The South Dakota Amateur Hockey Association (SDAHA) follows the “Safe Sport Program,” a policy of which part states each team is to have a locker room monitor. If that person is not inside the locker room, they’re an arm’s length away from it, the policy says.


Dan French of Rapid City is the SDAHA league director. He is chairing the discipline committee to review the incident that occurred Friday, Dec. 21 at the Mitchell Activities Center, when a 17-year-old allegedly assaulted a 15-year-old and was taken into custody on Sunday.

“Coaches and parents like to think that kids are under control and know right from wrong,” French told The Daily Republic on Friday. “Unfortunately, sometimes things get out of hand, and this is a situation where things drastically got out of hand.”

A video of the incident shows two players fighting while wearing hockey helmets and gloves inside a locker room at the local ice arena. Other players are standing around, some cheering on the fight and others recording it with their cell phones.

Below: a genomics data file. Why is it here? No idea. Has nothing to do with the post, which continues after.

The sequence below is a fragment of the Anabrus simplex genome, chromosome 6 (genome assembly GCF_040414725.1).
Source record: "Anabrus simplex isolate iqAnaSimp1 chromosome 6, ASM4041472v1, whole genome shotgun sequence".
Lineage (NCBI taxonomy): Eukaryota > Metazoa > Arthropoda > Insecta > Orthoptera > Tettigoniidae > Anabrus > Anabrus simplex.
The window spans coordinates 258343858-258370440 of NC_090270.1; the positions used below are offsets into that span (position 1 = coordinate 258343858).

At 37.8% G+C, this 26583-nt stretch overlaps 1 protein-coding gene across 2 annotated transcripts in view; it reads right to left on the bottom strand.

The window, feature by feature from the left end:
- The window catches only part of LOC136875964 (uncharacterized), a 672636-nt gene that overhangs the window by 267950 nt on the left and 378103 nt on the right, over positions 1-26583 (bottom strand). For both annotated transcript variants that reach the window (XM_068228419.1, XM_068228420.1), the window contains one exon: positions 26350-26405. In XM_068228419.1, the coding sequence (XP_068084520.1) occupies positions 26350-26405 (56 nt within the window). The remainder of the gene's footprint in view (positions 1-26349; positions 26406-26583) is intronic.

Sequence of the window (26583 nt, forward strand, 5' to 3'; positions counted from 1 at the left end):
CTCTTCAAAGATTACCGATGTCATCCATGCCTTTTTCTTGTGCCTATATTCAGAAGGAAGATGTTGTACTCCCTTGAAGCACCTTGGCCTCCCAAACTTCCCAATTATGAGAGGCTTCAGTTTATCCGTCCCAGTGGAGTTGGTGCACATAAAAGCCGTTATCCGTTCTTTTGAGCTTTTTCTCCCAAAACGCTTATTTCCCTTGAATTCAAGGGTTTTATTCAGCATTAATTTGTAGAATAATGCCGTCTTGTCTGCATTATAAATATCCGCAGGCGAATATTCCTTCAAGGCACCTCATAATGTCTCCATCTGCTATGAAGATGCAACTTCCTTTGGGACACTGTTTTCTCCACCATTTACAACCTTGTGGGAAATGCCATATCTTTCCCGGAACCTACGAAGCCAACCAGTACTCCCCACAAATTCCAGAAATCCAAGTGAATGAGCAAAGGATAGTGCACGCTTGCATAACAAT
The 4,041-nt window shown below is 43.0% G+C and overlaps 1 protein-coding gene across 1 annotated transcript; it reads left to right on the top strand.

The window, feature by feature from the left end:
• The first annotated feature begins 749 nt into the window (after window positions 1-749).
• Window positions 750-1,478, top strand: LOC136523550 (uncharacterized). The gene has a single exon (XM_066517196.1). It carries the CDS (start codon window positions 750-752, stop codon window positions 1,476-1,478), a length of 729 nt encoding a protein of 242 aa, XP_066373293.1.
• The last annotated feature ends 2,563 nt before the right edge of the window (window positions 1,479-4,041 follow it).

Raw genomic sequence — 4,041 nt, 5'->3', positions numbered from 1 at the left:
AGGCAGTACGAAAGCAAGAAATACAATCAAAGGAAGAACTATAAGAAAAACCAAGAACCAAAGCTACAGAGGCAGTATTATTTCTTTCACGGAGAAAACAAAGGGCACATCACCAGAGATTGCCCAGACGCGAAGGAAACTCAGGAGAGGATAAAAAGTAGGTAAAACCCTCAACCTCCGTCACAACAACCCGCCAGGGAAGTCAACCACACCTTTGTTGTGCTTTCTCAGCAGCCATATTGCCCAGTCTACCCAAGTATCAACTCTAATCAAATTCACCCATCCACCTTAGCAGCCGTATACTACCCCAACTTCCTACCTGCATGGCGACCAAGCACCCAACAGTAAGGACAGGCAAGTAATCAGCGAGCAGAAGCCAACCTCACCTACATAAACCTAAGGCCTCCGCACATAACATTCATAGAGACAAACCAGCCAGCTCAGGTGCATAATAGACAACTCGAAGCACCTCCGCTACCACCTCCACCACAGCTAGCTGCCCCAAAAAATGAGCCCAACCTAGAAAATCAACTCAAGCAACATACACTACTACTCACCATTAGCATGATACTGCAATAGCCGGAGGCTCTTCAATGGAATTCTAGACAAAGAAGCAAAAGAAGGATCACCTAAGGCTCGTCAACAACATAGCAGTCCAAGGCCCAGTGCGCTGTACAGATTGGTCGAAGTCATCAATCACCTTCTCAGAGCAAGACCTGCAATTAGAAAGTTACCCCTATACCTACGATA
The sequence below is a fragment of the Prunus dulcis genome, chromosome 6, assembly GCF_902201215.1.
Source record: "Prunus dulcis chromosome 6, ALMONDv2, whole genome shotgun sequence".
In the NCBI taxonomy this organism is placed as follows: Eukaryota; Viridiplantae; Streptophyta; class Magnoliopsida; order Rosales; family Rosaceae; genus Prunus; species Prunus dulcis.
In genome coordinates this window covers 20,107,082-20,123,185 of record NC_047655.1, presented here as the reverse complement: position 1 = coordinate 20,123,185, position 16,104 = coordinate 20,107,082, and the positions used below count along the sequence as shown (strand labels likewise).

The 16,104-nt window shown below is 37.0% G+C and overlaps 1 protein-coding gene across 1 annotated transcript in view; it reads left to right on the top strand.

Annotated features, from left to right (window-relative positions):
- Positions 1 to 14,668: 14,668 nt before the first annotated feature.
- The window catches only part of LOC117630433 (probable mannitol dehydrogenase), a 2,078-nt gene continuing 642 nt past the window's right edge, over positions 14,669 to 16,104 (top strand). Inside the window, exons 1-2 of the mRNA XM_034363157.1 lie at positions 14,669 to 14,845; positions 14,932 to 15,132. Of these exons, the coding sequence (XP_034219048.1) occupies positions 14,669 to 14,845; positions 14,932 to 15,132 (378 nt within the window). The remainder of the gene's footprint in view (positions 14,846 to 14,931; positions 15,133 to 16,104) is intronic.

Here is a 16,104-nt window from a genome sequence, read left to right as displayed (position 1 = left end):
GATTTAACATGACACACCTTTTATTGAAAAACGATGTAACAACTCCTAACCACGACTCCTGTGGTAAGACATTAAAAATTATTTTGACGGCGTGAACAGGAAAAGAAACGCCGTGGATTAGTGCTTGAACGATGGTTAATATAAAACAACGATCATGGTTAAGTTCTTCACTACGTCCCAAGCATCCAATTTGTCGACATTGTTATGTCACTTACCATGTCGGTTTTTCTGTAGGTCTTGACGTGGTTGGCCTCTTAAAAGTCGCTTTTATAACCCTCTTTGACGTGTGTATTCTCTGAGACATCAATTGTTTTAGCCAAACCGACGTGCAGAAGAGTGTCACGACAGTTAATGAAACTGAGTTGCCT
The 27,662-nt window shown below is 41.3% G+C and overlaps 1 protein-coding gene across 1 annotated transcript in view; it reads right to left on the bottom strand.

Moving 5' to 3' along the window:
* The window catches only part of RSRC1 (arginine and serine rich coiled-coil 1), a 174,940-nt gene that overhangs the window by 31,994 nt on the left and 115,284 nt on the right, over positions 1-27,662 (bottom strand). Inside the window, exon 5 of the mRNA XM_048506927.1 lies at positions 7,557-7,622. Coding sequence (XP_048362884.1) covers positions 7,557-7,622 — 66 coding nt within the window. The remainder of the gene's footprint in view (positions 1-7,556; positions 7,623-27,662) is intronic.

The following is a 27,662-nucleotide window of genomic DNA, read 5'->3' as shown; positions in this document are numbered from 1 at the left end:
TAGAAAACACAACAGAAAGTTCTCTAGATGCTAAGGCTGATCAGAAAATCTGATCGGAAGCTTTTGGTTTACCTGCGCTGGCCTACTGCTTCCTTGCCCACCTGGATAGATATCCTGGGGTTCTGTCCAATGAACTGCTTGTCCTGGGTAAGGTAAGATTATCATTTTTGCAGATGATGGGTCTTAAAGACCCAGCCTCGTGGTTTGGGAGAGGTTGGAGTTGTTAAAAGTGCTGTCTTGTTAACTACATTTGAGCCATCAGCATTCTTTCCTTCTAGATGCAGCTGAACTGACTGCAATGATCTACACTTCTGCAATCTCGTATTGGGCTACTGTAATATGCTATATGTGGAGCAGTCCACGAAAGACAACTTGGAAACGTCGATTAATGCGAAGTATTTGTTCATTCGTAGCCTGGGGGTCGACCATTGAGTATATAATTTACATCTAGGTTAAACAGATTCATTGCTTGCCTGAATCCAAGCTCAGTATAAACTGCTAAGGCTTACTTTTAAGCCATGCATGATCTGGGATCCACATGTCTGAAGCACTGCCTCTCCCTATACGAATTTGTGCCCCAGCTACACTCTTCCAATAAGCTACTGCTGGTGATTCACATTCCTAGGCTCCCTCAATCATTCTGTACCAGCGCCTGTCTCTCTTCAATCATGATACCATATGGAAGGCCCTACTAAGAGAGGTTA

French, a former bantam and varsity hockey coach, and Mitchell Skating and Hockey Association President Brian Nash both referred to the association’s player code of conduct and other rules and policies in place to help avoid incidents such as this.

“We have everything in place. It’s all right there,” Nash said. “We know this is unacceptable behavior. We know there’s a cell phone policy that they’re not supposed to be in the locker room. We know there’s supposed to be a coach within an arm’s length of the locker room. That didn’t happen.”

French said there will be a SDAHA disciplinary committee hearing on the matter Thursday.

Based on the information that’s available now, the Mitchell Skating and Hockey Association issued a number of suspensions to players and coaches, including head coach Josh Engquist. French assured there would be more penalties to come from the state level.

Engquist received an eight-game suspension, during which he will receive no pay and cannot contact players. Three of the four team captains had their “letter” removed, and the team forfeited its appearance in a Hudson, Wi, tournament in late January. Other suspensions were also issued.